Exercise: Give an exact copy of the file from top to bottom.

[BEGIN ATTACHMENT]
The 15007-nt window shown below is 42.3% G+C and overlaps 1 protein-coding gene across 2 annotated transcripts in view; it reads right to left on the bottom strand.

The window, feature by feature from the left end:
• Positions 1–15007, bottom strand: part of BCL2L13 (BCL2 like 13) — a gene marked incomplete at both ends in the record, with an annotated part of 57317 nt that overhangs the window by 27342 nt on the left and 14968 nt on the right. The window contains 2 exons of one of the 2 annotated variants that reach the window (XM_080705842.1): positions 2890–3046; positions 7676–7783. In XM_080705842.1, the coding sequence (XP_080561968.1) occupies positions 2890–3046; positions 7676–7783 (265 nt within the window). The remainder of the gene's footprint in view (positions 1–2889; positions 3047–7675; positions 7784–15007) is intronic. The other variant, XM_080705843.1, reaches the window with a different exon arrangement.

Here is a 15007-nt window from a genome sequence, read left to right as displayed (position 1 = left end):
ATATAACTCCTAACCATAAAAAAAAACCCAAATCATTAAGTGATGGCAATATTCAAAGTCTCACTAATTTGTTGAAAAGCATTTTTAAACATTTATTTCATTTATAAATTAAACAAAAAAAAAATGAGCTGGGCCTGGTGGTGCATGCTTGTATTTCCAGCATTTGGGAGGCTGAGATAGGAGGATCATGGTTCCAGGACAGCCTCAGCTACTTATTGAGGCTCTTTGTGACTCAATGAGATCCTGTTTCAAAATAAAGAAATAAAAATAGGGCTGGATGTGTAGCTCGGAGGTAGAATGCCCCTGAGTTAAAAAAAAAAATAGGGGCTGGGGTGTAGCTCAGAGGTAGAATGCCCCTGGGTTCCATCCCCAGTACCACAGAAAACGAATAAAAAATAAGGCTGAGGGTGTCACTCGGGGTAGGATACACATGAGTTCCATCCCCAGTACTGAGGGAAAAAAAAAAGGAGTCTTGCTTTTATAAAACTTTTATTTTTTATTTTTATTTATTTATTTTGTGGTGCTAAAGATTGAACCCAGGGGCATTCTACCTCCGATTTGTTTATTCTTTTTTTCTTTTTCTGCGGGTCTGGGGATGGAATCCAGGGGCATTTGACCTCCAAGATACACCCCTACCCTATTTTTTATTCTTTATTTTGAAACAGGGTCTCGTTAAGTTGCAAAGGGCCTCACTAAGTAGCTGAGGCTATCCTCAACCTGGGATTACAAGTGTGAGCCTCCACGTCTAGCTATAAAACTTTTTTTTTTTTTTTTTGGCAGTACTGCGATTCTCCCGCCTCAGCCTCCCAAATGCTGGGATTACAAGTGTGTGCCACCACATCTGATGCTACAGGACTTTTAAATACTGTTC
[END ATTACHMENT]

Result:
The 15007-nt window shown below is 42.3% G+C and overlaps 1 protein-coding gene across 2 annotated transcripts in view; it reads right to left on the bottom strand.

The window, feature by feature from the left end:
• Positions 1–15007, bottom strand: part of BCL2L13 (BCL2 like 13) — a gene marked incomplete at both ends in the record, with an annotated part of 57317 nt that overhangs the window by 27342 nt on the left and 14968 nt on the right. The window contains 2 exons of one of the 2 annotated variants that reach the window (XM_080705842.1): positions 2890–3046; positions 7676–7783. In XM_080705842.1, the coding sequence (XP_080561968.1) occupies positions 2890–3046; positions 7676–7783 (265 nt within the window). The remainder of the gene's footprint in view (positions 1–2889; positions 3047–7675; positions 7784–15007) is intronic. The other variant, XM_080705843.1, reaches the window with a different exon arrangement.

Here is a 15007-nt window from a genome sequence, read left to right as displayed (position 1 = left end):
ATATAACTCCTAACCATAAAAAAAAACCCAAATCATTAAGTGATGGCAATATTCAAAGTCTCACTAATTTGTTGAAAAGCATTTTTAAACATTTATTTCATTTATAAATTAAACAAAAAAAAAATGAGCTGGGCCTGGTGGTGCATGCTTGTATTTCCAGCATTTGGGAGGCTGAGATAGGAGGATCATGGTTCCAGGACAGCCTCAGCTACTTATTGAGGCTCTTTGTGACTCAATGAGATCCTGTTTCAAAATAAAGAAATAAAAATAGGGCTGGATGTGTAGCTCGGAGGTAGAATGCCCCTGAGTTAAAAAAAAAAATAGGGGCTGGGGTGTAGCTCAGAGGTAGAATGCCCCTGGGTTCCATCCCCAGTACCACAGAAAACGAATAAAAAATAAGGCTGAGGGTGTCACTCGGGGTAGGATACACATGAGTTCCATCCCCAGTACTGAGGGAAAAAAAAAAGGAGTCTTGCTTTTATAAAACTTTTATTTTTTATTTTTATTTATTTATTTTGTGGTGCTAAAGATTGAACCCAGGGGCATTCTACCTCCGATTTGTTTATTCTTTTTTTCTTTTTCTGCGGGTCTGGGGATGGAATCCAGGGGCATTTGACCTCCAAGATACACCCCTACCCTATTTTTTATTCTTTATTTTGAAACAGGGTCTCGTTAAGTTGCAAAGGGCCTCACTAAGTAGCTGAGGCTATCCTCAACCTGGGATTACAAGTGTGAGCCTCCACGTCTAGCTATAAAACTTTTTTTTTTTTTTTTTGGCAGTACTGCGATTCTCCCGCCTCAGCCTCCCAAATGCTGGGATTACAAGTGTGTGCCACCACATCTGATGCTACAGGACTTTTAAATACTGTTC